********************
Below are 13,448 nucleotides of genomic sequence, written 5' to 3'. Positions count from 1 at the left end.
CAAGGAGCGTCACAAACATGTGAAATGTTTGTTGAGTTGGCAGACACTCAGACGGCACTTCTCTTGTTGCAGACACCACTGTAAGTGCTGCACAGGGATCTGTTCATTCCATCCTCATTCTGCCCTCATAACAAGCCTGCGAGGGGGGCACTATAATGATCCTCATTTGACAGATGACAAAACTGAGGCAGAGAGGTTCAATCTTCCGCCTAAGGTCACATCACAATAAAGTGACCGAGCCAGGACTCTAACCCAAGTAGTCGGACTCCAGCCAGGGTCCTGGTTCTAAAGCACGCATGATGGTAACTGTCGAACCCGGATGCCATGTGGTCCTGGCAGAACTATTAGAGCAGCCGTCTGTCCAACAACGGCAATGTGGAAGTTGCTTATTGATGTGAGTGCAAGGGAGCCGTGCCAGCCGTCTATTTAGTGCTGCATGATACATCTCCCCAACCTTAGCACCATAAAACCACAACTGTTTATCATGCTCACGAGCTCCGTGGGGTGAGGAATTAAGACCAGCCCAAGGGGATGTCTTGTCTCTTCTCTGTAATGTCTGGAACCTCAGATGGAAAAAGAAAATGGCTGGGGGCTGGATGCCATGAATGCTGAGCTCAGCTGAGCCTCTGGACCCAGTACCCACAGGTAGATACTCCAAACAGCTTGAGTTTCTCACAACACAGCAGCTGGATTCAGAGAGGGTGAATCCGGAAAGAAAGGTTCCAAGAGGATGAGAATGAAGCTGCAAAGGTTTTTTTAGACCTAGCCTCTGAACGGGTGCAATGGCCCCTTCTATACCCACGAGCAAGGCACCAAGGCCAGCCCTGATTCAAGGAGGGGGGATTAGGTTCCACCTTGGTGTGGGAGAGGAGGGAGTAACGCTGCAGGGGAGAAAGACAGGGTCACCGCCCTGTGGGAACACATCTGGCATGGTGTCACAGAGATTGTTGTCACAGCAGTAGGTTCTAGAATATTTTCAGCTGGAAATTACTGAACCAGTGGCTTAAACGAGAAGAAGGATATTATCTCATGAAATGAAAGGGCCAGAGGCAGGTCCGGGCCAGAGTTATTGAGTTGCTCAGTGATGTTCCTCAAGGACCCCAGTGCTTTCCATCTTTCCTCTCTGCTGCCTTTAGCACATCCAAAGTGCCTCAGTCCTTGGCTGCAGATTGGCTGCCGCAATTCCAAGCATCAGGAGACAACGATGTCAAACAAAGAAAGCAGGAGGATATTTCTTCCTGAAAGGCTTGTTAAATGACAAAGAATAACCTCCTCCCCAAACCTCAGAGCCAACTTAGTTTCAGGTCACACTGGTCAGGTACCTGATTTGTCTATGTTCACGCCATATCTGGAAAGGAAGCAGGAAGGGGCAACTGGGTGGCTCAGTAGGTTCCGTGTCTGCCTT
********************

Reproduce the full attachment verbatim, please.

Below are 13,448 nucleotides of genomic sequence, written 5' to 3'. Positions count from 1 at the left end.
CAAGGAGCGTCACAAACATGTGAAATGTTTGTTGAGTTGGCAGACACTCAGACGGCACTTCTCTTGTTGCAGACACCACTGTAAGTGCTGCACAGGGATCTGTTCATTCCATCCTCATTCTGCCCTCATAACAAGCCTGCGAGGGGGGCACTATAATGATCCTCATTTGACAGATGACAAAACTGAGGCAGAGAGGTTCAATCTTCCGCCTAAGGTCACATCACAATAAAGTGACCGAGCCAGGACTCTAACCCAAGTAGTCGGACTCCAGCCAGGGTCCTGGTTCTAAAGCACGCATGATGGTAACTGTCGAACCCGGATGCCATGTGGTCCTGGCAGAACTATTAGAGCAGCCGTCTGTCCAACAACGGCAATGTGGAAGTTGCTTATTGATGTGAGTGCAAGGGAGCCGTGCCAGCCGTCTATTTAGTGCTGCATGATACATCTCCCCAACCTTAGCACCATAAAACCACAACTGTTTATCATGCTCACGAGCTCCGTGGGGTGAGGAATTAAGACCAGCCCAAGGGGATGTCTTGTCTCTTCTCTGTAATGTCTGGAACCTCAGATGGAAAAAGAAAATGGCTGGGGGCTGGATGCCATGAATGCTGAGCTCAGCTGAGCCTCTGGACCCAGTACCCACAGGTAGATACTCCAAACAGCTTGAGTTTCTCACAACACAGCAGCTGGATTCAGAGAGGGTGAATCCGGAAAGAAAGGTTCCAAGAGGATGAGAATGAAGCTGCAAAGGTTTTTTTAGACCTAGCCTCTGAACGGGTGCAATGGCCCCTTCTATACCCACGAGCAAGGCACCAAGGCCAGCCCTGATTCAAGGAGGGGGGATTAGGTTCCACCTTGGTGTGGGAGAGGAGGGAGTAACGCTGCAGGGGAGAAAGACAGGGTCACCGCCCTGTGGGAACACATCTGGCATGGTGTCACAGAGATTGTTGTCACAGCAGTAGGTTCTAGAATATTTTCAGCTGGAAATTACTGAACCAGTGGCTTAAACGAGAAGAAGGATATTATCTCATGAAATGAAAGGGCCAGAGGCAGGTCCGGGCCAGAGTTATTGAGTTGCTCAGTGATGTTCCTCAAGGACCCCAGTGCTTTCCATCTTTCCTCTCTGCTGCCTTTAGCACATCCAAAGTGCCTCAGTCCTTGGCTGCAGATTGGCTGCCGCAATTCCAAGCATCAGGAGACAACGATGTCAAACAAAGAAAGCAGGAGGATATTTCTTCCTGAAAGGCTTGTTAAATGACAAAGAATAACCTCCTCCCCAAACCTCAGAGCCAACTTAGTTTCAGGTCACACTGGTCAGGTACCTGATTTGTCTATGTTCACGCCATATCTGGAAAGGAAGCAGGAAGGGGCAACTGGGTGGCTCAGTAGGTTCCGTGTCTGCCTT